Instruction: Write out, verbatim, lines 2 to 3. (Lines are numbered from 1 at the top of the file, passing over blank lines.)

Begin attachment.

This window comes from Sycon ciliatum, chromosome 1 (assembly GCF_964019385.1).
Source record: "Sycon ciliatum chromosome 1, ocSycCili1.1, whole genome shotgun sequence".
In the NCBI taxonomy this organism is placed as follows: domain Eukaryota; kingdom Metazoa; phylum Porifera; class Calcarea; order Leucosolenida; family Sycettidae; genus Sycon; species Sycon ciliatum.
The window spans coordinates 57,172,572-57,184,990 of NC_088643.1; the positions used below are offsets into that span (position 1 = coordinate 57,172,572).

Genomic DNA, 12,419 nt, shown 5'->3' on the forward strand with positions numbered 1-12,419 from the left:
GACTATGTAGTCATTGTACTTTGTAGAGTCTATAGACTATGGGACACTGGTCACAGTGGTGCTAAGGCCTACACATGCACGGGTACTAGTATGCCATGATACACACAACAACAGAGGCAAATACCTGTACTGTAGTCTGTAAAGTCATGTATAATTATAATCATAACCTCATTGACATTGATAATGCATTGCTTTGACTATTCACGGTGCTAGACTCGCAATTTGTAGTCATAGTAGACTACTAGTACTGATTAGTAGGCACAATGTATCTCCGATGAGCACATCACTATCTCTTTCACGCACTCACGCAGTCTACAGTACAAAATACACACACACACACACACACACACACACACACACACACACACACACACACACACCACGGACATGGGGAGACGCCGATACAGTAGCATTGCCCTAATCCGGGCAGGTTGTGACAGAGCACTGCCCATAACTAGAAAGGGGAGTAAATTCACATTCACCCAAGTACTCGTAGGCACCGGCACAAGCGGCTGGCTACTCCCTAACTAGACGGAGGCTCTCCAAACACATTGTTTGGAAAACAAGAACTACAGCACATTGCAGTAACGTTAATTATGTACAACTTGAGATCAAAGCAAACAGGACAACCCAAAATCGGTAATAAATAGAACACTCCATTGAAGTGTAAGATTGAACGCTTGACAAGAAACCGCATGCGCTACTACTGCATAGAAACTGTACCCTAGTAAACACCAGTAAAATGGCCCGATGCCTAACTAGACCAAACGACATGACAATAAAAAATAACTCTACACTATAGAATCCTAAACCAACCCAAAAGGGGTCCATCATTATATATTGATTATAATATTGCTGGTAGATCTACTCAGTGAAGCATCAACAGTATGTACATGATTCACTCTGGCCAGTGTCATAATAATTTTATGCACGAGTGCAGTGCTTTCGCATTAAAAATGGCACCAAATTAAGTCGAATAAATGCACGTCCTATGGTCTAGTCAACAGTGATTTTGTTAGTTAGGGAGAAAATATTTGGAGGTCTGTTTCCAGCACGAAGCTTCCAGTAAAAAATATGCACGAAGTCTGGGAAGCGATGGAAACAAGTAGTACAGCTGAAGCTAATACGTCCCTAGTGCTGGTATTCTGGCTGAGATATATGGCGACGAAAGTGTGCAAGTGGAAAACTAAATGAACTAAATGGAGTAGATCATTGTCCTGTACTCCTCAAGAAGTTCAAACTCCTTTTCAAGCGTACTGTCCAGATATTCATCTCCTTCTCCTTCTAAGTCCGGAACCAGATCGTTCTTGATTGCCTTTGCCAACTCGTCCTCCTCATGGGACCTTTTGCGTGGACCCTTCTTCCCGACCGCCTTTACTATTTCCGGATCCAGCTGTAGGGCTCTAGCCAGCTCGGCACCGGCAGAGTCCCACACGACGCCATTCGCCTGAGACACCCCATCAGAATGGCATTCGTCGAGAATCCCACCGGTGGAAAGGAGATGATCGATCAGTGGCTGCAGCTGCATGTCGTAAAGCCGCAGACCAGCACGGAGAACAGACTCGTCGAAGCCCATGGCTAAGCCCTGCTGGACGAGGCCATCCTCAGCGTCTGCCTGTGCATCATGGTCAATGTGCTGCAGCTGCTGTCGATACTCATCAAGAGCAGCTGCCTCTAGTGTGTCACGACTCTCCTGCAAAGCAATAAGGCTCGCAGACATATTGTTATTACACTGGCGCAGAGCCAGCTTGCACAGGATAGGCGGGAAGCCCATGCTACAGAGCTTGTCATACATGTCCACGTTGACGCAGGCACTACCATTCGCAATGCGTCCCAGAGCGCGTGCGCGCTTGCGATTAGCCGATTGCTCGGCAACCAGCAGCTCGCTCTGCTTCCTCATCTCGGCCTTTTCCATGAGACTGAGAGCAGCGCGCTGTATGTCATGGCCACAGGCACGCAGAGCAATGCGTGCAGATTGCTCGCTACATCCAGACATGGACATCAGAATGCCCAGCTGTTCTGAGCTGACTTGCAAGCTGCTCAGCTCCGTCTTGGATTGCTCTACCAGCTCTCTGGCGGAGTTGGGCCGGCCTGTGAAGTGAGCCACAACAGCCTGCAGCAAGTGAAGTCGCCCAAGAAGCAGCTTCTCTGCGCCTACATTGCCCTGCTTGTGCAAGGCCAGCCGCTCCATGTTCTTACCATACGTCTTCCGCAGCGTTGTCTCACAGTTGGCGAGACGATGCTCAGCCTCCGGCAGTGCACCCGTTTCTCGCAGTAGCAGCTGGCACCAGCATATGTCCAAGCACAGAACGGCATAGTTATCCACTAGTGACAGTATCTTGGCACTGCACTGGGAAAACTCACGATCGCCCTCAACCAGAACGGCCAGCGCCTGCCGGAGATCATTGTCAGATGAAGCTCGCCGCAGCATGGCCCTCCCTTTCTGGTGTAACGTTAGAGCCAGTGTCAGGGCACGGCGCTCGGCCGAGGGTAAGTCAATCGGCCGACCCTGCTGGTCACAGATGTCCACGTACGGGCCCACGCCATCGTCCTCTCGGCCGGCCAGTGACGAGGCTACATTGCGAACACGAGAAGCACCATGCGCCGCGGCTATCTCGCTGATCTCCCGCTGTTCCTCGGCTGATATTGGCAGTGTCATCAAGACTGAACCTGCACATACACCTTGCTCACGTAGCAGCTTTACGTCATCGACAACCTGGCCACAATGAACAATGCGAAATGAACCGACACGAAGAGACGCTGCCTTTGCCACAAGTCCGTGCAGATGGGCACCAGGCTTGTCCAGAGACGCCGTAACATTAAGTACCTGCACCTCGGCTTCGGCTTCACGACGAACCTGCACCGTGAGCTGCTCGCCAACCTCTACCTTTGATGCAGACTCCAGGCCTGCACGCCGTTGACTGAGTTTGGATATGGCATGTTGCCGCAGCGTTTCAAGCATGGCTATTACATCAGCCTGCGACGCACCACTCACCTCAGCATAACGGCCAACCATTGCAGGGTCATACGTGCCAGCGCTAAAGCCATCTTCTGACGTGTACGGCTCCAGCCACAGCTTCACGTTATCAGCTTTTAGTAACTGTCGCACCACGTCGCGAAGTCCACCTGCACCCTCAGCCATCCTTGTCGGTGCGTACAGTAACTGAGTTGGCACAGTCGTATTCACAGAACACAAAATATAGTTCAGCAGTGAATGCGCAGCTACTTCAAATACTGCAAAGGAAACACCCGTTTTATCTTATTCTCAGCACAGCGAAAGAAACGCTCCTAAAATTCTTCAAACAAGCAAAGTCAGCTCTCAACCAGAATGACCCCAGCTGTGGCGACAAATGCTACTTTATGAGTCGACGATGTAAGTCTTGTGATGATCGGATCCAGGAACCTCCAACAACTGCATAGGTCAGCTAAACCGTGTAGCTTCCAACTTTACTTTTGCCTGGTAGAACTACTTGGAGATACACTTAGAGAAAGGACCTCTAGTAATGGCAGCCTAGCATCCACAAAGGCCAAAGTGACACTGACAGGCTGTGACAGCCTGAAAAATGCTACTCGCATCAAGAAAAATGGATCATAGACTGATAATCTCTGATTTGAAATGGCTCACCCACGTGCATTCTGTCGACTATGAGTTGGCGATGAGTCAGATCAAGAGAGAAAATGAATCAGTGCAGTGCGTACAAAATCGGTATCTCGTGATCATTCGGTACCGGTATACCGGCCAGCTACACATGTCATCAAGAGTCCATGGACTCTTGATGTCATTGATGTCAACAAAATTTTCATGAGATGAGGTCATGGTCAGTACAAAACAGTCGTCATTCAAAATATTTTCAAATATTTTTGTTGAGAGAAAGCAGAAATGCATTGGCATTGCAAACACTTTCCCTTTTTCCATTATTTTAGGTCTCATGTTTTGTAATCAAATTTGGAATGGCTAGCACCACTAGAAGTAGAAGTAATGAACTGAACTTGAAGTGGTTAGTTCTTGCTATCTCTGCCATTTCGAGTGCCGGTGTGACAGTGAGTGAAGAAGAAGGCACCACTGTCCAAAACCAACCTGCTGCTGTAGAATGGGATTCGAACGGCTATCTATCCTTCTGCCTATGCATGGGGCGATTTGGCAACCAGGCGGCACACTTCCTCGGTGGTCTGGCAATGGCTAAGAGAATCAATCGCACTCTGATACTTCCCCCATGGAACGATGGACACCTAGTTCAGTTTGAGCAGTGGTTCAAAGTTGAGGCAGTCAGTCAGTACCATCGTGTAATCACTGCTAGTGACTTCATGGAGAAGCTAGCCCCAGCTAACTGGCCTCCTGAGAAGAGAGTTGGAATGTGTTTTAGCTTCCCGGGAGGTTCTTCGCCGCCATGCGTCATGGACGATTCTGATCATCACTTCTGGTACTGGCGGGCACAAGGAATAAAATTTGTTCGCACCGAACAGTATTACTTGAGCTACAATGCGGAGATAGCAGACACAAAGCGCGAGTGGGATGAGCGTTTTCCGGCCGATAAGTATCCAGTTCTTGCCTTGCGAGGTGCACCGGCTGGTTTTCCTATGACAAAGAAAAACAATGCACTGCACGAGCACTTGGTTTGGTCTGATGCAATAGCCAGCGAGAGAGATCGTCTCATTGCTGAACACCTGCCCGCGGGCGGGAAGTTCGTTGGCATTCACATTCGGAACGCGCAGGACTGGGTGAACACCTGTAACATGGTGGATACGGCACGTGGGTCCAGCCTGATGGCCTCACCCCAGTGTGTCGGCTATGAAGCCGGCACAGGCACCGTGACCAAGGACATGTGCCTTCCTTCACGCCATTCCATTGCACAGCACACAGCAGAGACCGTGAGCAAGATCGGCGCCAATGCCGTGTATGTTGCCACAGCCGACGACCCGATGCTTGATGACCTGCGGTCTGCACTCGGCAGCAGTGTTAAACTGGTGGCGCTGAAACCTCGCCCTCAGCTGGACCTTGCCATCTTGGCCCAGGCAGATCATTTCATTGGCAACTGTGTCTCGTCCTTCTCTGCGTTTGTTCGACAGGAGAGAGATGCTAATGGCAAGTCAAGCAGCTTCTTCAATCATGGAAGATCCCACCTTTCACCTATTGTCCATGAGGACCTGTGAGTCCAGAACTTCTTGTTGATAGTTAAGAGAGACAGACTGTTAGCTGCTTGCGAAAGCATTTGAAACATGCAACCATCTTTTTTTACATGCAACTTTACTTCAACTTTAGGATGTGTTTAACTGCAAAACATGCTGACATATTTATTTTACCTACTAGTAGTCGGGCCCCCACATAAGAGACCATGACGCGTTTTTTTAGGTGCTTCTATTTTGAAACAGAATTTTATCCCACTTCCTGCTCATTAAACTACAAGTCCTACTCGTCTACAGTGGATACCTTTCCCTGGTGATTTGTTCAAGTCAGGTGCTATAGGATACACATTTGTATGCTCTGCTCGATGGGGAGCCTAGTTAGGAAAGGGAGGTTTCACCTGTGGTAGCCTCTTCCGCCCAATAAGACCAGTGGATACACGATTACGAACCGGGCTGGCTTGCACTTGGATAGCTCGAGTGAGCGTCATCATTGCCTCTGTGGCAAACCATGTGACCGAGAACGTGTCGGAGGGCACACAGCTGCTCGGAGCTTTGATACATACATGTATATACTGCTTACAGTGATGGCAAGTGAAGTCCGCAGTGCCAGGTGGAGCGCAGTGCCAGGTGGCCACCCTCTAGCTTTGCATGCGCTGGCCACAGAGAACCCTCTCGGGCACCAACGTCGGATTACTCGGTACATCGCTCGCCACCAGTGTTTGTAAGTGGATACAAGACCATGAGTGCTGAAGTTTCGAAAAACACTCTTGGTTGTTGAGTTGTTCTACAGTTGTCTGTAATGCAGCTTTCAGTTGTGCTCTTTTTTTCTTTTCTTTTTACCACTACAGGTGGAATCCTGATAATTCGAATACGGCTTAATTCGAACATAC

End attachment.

Source record: "Sycon ciliatum chromosome 1, ocSycCili1.1, whole genome shotgun sequence".
In the NCBI taxonomy this organism is placed as follows: domain Eukaryota; kingdom Metazoa; phylum Porifera; class Calcarea; order Leucosolenida; family Sycettidae; genus Sycon; species Sycon ciliatum.